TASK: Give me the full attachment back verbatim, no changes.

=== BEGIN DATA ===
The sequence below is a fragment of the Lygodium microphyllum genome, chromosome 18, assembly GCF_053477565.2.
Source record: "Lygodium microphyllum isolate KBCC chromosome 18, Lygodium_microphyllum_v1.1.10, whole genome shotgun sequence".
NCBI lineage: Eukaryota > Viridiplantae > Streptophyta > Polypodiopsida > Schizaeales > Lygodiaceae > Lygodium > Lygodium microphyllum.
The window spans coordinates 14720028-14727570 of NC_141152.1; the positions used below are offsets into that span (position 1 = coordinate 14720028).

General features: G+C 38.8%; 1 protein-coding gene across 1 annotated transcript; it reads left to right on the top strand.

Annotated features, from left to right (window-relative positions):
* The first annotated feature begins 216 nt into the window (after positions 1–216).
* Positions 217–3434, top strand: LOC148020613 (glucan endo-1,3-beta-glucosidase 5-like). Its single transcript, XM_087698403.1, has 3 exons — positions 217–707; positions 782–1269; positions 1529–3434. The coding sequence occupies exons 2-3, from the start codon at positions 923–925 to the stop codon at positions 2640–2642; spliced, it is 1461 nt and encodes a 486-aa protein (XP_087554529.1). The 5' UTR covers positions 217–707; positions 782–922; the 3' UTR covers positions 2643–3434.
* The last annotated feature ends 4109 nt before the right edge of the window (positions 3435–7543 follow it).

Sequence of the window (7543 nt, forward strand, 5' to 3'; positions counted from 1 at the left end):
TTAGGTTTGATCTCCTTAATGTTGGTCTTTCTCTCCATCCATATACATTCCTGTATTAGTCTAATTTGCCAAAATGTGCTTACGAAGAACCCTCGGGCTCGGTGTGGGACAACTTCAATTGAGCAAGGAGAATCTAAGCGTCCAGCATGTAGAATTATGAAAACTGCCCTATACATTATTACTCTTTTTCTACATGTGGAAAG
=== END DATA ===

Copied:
The sequence below is a fragment of the Lygodium microphyllum genome, chromosome 18, assembly GCF_053477565.2.
Source record: "Lygodium microphyllum isolate KBCC chromosome 18, Lygodium_microphyllum_v1.1.10, whole genome shotgun sequence".
NCBI lineage: Eukaryota > Viridiplantae > Streptophyta > Polypodiopsida > Schizaeales > Lygodiaceae > Lygodium > Lygodium microphyllum.
The window spans coordinates 14720028-14727570 of NC_141152.1; the positions used below are offsets into that span (position 1 = coordinate 14720028).

General features: G+C 38.8%; 1 protein-coding gene across 1 annotated transcript; it reads left to right on the top strand.

Annotated features, from left to right (window-relative positions):
* The first annotated feature begins 216 nt into the window (after positions 1–216).
* Positions 217–3434, top strand: LOC148020613 (glucan endo-1,3-beta-glucosidase 5-like). Its single transcript, XM_087698403.1, has 3 exons — positions 217–707; positions 782–1269; positions 1529–3434. The coding sequence occupies exons 2-3, from the start codon at positions 923–925 to the stop codon at positions 2640–2642; spliced, it is 1461 nt and encodes a 486-aa protein (XP_087554529.1). The 5' UTR covers positions 217–707; positions 782–922; the 3' UTR covers positions 2643–3434.
* The last annotated feature ends 4109 nt before the right edge of the window (positions 3435–7543 follow it).

Sequence of the window (7543 nt, forward strand, 5' to 3'; positions counted from 1 at the left end):
TTAGGTTTGATCTCCTTAATGTTGGTCTTTCTCTCCATCCATATACATTCCTGTATTAGTCTAATTTGCCAAAATGTGCTTACGAAGAACCCTCGGGCTCGGTGTGGGACAACTTCAATTGAGCAAGGAGAATCTAAGCGTCCAGCATGTAGAATTATGAAAACTGCCCTATACATTATTACTCTTTTTCTACATGTGGAAAG